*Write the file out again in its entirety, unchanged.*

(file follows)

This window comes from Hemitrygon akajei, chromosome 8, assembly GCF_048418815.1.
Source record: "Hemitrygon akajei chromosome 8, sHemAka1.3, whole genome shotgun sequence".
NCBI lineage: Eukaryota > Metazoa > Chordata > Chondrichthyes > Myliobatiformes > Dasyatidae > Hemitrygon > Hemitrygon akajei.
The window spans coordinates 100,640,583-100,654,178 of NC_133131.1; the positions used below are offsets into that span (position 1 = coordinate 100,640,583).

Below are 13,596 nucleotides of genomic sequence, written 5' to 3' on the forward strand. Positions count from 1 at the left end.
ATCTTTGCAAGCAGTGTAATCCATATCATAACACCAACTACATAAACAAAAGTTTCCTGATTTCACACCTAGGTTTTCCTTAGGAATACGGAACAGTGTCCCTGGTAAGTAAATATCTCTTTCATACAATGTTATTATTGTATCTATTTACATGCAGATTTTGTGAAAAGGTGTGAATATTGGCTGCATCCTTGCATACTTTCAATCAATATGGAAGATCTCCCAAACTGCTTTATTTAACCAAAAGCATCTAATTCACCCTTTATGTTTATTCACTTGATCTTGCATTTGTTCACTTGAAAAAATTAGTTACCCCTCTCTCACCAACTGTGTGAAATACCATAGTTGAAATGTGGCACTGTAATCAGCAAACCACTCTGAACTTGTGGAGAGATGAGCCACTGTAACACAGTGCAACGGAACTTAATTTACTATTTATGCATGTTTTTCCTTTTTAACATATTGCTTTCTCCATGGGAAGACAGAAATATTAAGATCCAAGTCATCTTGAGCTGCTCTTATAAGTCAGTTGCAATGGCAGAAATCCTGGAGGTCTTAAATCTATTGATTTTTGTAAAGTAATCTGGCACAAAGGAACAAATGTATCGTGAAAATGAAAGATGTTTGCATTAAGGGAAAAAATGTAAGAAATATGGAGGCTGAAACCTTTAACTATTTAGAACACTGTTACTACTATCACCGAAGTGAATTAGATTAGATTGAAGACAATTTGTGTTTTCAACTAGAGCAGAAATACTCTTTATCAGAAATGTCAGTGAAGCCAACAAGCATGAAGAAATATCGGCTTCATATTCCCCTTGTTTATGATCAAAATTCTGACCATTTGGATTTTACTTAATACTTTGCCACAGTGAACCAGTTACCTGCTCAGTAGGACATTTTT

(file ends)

This window comes from Hemitrygon akajei, chromosome 8, assembly GCF_048418815.1.
Source record: "Hemitrygon akajei chromosome 8, sHemAka1.3, whole genome shotgun sequence".
NCBI lineage: Eukaryota > Metazoa > Chordata > Chondrichthyes > Myliobatiformes > Dasyatidae > Hemitrygon > Hemitrygon akajei.
The window spans coordinates 100,640,583-100,654,178 of NC_133131.1; the positions used below are offsets into that span (position 1 = coordinate 100,640,583).

Below are 13,596 nucleotides of genomic sequence, written 5' to 3' on the forward strand. Positions count from 1 at the left end.
ATCTTTGCAAGCAGTGTAATCCATATCATAACACCAACTACATAAACAAAAGTTTCCTGATTTCACACCTAGGTTTTCCTTAGGAATACGGAACAGTGTCCCTGGTAAGTAAATATCTCTTTCATACAATGTTATTATTGTATCTATTTACATGCAGATTTTGTGAAAAGGTGTGAATATTGGCTGCATCCTTGCATACTTTCAATCAATATGGAAGATCTCCCAAACTGCTTTATTTAACCAAAAGCATCTAATTCACCCTTTATGTTTATTCACTTGATCTTGCATTTGTTCACTTGAAAAAATTAGTTACCCCTCTCTCACCAACTGTGTGAAATACCATAGTTGAAATGTGGCACTGTAATCAGCAAACCACTCTGAACTTGTGGAGAGATGAGCCACTGTAACACAGTGCAACGGAACTTAATTTACTATTTATGCATGTTTTTCCTTTTTAACATATTGCTTTCTCCATGGGAAGACAGAAATATTAAGATCCAAGTCATCTTGAGCTGCTCTTATAAGTCAGTTGCAATGGCAGAAATCCTGGAGGTCTTAAATCTATTGATTTTTGTAAAGTAATCTGGCACAAAGGAACAAATGTATCGTGAAAATGAAAGATGTTTGCATTAAGGGAAAAAATGTAAGAAATATGGAGGCTGAAACCTTTAACTATTTAGAACACTGTTACTACTATCACCGAAGTGAATTAGATTAGATTGAAGACAATTTGTGTTTTCAACTAGAGCAGAAATACTCTTTATCAGAAATGTCAGTGAAGCCAACAAGCATGAAGAAATATCGGCTTCATATTCCCCTTGTTTATGATCAAAATTCTGACCATTTGGATTTTACTTAATACTTTGCCACAGTGAACCAGTTACCTGCTCAGTAGGACATTTTT